CAMPAIGN: DIAGEO HISTORICAL AGREEMENT
Historic Agreement Secures Financial Future for Thalidomide Survivors
8 December 2005
Joint Press Release issued by: Diageo plc; Thalidomide UK and the Thalidomide Trust, National Advisory Council;
Diageo plc has agreed a new financial settlement for those affected by the drug.
This historic agreement has been reached between Diageo plc, the Thalidomide Trust's National Advisory Council (NAC), and Thalidomide UK, all of whom recognised that existing resources supporting survivors of thalidomide were unlikely to be sufficient to meet their continuing needs in the coming years. All parties believe that this agreement will be full and final.
Thalidomide was originally distributed in the UK under licence by the pharmaceutical subsidiary of the Distillers Company. It was withdrawn in 1961 when the side effects for pregnant women were discovered.
In 1986 Guinness (a predecessor company of Diageo) acquired the Distillers Company. Diageo plc currently makes an annual payment of £2.8 million to the Trust and in 2005 an additional special contribution of £4.4 million was made. Under the terms of the agreement the future annual payment will increase to around £6.5 million per annum under a covenant payable over the period to 2037. This amount will be index-linked.
This will enable the Thalidomide Trust - the charitable body that provides ongoing support to Thalidomide survivors - to gradually and significantly increase its annual payments to its beneficiaries and ensure that they will have financial security for the rest of their lives. In conjunction with this settlement, Diageo is giving one year's notice that no further direct individual claims against Distillers or Diageo will be considered after 31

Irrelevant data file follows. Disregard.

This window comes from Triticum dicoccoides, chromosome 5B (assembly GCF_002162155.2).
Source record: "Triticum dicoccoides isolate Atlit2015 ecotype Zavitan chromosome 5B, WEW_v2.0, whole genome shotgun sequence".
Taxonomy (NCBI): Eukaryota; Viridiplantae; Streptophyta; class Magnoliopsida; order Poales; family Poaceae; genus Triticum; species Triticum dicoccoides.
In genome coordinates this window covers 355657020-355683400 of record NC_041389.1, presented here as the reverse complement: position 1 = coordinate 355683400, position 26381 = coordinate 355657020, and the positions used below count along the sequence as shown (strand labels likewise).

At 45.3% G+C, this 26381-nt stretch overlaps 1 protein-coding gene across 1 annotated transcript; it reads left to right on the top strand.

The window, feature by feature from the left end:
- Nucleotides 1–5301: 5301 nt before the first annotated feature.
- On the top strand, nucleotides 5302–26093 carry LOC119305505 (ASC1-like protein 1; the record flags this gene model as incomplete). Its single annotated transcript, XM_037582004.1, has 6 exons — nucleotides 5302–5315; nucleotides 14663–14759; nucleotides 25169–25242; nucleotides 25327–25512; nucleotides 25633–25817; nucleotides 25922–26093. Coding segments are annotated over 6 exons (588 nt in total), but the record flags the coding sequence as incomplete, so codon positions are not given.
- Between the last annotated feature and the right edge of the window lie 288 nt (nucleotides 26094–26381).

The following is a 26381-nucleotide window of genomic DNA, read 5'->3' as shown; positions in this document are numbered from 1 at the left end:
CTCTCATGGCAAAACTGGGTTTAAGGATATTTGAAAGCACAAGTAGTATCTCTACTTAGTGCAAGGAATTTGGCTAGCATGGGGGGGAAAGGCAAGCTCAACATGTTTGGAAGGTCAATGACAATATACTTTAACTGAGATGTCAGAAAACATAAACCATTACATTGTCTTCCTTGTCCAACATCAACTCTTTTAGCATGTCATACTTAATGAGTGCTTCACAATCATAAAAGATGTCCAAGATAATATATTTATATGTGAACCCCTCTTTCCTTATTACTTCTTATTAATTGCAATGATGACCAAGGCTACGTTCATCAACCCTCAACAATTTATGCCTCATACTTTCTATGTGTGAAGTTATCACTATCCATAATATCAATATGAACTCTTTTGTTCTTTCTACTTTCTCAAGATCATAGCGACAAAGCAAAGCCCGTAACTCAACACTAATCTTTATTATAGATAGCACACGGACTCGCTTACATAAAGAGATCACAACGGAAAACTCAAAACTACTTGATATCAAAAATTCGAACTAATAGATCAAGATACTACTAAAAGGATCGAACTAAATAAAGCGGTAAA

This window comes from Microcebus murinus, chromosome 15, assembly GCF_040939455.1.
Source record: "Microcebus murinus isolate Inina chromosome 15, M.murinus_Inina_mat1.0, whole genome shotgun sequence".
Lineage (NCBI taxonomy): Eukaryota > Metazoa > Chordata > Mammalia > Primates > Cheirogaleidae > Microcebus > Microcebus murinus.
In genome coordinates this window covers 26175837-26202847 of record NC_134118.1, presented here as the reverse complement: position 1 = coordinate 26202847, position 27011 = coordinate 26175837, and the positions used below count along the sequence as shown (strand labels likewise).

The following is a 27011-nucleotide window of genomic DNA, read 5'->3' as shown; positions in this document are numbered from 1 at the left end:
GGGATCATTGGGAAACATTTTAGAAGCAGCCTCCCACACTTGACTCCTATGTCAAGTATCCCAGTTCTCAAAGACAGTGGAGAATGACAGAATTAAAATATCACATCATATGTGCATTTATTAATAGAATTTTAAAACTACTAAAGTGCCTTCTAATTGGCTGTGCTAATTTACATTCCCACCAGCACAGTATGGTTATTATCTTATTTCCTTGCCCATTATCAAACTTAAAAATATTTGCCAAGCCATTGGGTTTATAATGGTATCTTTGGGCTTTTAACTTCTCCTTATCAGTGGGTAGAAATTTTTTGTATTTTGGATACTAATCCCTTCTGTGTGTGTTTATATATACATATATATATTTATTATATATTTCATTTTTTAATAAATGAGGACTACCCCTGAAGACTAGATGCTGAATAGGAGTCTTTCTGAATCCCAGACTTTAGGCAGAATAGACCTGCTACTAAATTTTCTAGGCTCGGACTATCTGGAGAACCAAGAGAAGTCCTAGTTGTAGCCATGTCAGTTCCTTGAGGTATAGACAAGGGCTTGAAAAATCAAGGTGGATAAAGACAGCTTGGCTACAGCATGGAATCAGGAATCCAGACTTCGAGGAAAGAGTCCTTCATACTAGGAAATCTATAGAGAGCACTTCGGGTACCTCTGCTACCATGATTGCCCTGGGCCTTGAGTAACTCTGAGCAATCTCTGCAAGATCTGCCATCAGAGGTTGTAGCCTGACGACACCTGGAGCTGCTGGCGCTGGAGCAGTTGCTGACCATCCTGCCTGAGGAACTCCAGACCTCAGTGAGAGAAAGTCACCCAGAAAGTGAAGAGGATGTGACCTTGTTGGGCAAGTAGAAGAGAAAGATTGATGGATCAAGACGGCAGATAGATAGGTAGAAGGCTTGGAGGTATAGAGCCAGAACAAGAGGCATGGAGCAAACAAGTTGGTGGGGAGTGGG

Thalidomide UK President and NAC member, Freddie Astbury, said:
'After 13 years of campaigning which included a hunger strike to highlight the plight of the Thalidomide beneficiaries who were facing an uncertain future due to inadequate trust funds available, Thalidomide UK is extremely pleased and relieved to have finally reached this agreement. Diageo is to be commended for its positive approach and recognition of need that has brought about this agreement, and we feel vindicated in respect of the just struggle maintained on behalf of those afflicted so long by this drug.
The objects set out in the settlement will alleviate many of our concerns in that it establishes a securer future for us all.
We are delighted Diageo have recognised the further necessity for much needed funding and we commend its long-term commitment to Thalidomide beneficiaries.'
Lord Blyth, Chairman of Diageo plc, said:
'We very much regret the thalidomide tragedy which happened 44 years ago. The suffering and hurt of those affected has troubled us all. We are very pleased that this agreement has been reached after a process of very constructive negotiation with the representatives of the Thalidomide survivors’ community.
We acknowledge the efforts of all those involved in recent discussions to bring this matter to a mutually agreed conclusion'
Nick Dobrik campaigner and NAC deputy chairman said:
'This settlement is tremendously important for all those affected by thalidomide.
Some of the Thalidomide Trust's beneficiaries are wearing out their bodies at an accelerated rate because of initial damage by the drug and the ways in which they have tried to overcome its effects. These extra funds will help them to live with increasing levels of disability as they get older and will ensure that those affected by Thalidomide will have a future that is financially secure.